Demonstrators gathered at the steps of the Manitoba Legislative Building Saturday morning to demand protection of women’s reproductive, sexual and human rights with peers across the globe, and to call for equal abortion and health services in Manitoba.
"We need to let people in power know that women’s rights are under attack right now," said Women’s March Winnipeg chapter founder Vivienne Ho. "Every year we need to remind our people in power that we’re still here. We cannot stop doing this."
Despite a snowfall warning within the city of Winnipeg and biting winds, more than 100 people took to Broadway with placards and drums to hear from speakers Brianne Goertzen, provincial director of the Manitoba Health Coalition; Winnipeg Centre MP Leah Gazan; and medical student Erika Lee, who helped lead a successful campaign for universal coverage of Mifegymiso, a medical abortion pill, in Manitoba.
The protest was part of the fourth annual international Women’s March, held in 20 countries worldwide. In Canada, marches took place in Salmon Arm, B.C.; Saskatoon, Regina, across southern Ontario, and throughout New Brunswick and Nova Scotia. The first Women’s March was held in 2017, following U.S. President Donald Trump’s inauguration, and this year, supporters marched under the banner of bodily autonomy: the right to self-governance over one’s own body without coercion or external pressures, organizers said.
"When we lose our basic access to health care services, we lose our autonomy and we lose our power," Goertzen said. "When we talk about bodily autonomy we must talk about reproductive justice."
Goertzen, who serves as a school trustee for River East-Transcona School Division, said disparities in access to reproductive services and health care, including abortion, between urban and rural communities in Manitoba have to be eliminated.
Organizers also called on the provincial and federal governments to integrate abortion care into primary health care networks and to eliminate barriers — including distance and cost — to reproductive health care.
"If we want women’s issues to be placed firmly on the table in this legislative assembly and the House of Commons, we can not expect a male dominated power structure to serve our interests," she said. "We need more women stepping forward to put their name on the ballot.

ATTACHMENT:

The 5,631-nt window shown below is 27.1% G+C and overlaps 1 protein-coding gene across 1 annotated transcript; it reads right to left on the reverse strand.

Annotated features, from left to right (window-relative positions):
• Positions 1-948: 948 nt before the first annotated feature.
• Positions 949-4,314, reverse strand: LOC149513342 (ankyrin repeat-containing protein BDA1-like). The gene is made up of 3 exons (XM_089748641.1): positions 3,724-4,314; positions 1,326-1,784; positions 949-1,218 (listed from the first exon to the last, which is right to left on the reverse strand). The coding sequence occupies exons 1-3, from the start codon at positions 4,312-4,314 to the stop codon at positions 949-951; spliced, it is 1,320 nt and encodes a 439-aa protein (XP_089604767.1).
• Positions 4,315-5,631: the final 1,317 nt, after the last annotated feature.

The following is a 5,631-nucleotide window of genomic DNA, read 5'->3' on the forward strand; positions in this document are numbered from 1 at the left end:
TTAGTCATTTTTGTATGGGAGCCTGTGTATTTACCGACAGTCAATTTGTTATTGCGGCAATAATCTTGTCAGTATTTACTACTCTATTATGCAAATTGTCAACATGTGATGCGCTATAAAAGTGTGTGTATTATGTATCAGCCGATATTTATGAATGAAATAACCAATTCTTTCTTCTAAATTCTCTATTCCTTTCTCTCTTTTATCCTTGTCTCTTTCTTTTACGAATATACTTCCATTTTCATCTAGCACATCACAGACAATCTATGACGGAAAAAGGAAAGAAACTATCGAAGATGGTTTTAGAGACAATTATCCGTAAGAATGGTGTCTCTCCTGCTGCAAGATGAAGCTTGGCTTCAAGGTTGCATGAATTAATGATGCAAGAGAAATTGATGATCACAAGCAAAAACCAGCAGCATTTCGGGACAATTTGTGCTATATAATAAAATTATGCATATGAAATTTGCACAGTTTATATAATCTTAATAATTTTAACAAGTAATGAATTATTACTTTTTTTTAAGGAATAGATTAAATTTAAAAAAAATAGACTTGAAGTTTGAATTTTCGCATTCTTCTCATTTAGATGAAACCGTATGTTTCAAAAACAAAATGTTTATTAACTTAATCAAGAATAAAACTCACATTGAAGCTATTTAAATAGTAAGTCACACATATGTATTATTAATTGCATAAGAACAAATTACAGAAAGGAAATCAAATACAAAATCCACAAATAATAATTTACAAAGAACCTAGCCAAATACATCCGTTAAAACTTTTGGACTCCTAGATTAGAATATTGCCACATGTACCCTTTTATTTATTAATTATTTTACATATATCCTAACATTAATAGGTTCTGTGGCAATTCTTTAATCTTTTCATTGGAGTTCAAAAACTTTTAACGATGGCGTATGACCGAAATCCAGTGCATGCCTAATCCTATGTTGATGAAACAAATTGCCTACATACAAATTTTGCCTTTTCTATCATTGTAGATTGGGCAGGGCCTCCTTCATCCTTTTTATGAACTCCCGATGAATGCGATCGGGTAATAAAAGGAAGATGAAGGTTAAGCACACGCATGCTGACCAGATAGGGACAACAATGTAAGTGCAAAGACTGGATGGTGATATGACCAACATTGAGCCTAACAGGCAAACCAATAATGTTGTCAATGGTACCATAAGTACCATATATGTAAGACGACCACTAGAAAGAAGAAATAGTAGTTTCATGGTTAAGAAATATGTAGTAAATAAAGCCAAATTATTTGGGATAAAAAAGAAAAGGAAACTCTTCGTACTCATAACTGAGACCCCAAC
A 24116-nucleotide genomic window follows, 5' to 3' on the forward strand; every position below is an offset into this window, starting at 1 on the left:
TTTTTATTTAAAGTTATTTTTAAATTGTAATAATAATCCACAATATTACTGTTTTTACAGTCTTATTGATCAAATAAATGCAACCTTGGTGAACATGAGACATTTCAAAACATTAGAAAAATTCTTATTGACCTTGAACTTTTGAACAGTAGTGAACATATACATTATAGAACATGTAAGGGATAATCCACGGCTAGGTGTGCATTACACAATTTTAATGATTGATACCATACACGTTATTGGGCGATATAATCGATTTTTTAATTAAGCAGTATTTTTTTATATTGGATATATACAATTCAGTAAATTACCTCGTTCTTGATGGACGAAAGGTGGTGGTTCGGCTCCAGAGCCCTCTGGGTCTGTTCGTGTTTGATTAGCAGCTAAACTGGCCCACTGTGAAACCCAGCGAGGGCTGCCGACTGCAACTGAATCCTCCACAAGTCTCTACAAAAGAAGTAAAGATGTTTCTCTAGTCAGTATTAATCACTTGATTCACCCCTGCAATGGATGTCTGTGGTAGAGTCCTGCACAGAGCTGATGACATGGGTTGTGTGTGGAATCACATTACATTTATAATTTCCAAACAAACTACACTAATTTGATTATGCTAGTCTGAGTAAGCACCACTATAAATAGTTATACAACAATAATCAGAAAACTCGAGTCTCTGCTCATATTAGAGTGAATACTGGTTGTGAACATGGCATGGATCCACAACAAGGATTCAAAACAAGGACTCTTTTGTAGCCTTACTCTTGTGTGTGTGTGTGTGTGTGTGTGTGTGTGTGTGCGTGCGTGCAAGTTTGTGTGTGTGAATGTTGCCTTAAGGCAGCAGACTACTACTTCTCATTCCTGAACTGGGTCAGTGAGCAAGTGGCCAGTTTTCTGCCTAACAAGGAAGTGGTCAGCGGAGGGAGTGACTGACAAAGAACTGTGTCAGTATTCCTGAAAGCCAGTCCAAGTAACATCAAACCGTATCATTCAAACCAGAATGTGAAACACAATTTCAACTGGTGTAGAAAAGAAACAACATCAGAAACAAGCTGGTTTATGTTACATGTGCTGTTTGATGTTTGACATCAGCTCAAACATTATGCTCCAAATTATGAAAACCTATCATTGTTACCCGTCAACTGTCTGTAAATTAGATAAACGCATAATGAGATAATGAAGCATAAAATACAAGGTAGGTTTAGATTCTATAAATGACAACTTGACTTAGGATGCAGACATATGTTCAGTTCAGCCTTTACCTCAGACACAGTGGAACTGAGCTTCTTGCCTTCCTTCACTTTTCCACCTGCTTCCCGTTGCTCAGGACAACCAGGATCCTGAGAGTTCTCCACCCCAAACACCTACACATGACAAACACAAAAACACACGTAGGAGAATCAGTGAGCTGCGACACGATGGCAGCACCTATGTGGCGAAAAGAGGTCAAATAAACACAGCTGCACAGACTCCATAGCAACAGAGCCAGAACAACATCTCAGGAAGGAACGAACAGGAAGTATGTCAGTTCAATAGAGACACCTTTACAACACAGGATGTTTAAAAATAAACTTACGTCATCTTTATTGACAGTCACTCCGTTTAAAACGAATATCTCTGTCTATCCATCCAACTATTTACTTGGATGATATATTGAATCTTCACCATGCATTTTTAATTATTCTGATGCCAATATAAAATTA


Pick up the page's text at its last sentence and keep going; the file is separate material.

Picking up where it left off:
"The personal is political."
Martha Paull said she joined the march Saturday to stand up for women and their rights, and agreed that health care services are often inacessible, hidden or poorly advertised.
"I really think they (the government) should help women to access programs," Paull said.
"We have been pushed off to the side and no one is respecting us," she added. "I think that all women should be respected for being life carriers."
The Women’s March Winnipeg chapter is committed to fighting for equal access to necessary health care services at the local level, Ho said, and will continue its advocacy beyond the march. The chapter is also focused on economic security and pay equity and safety.
"We have to always take a look and see what actions we can take. It’s not just a march, it’s a movement," she said. "We have to see what’s needed most next. Right now, locally it’s trying to get equal access for everyone in Manitoba.
"We have to keep on fighting and keep on marching. Although abortion is legal in Canada and a lot of things are a lot better for us than Americans or people around the world, we must amplify our voices and speak together with everyone else in the world," she said. "If we want an equitable and dignified life for all, we have to stand collaboratively and work collaboratively."
Danielle Da Silva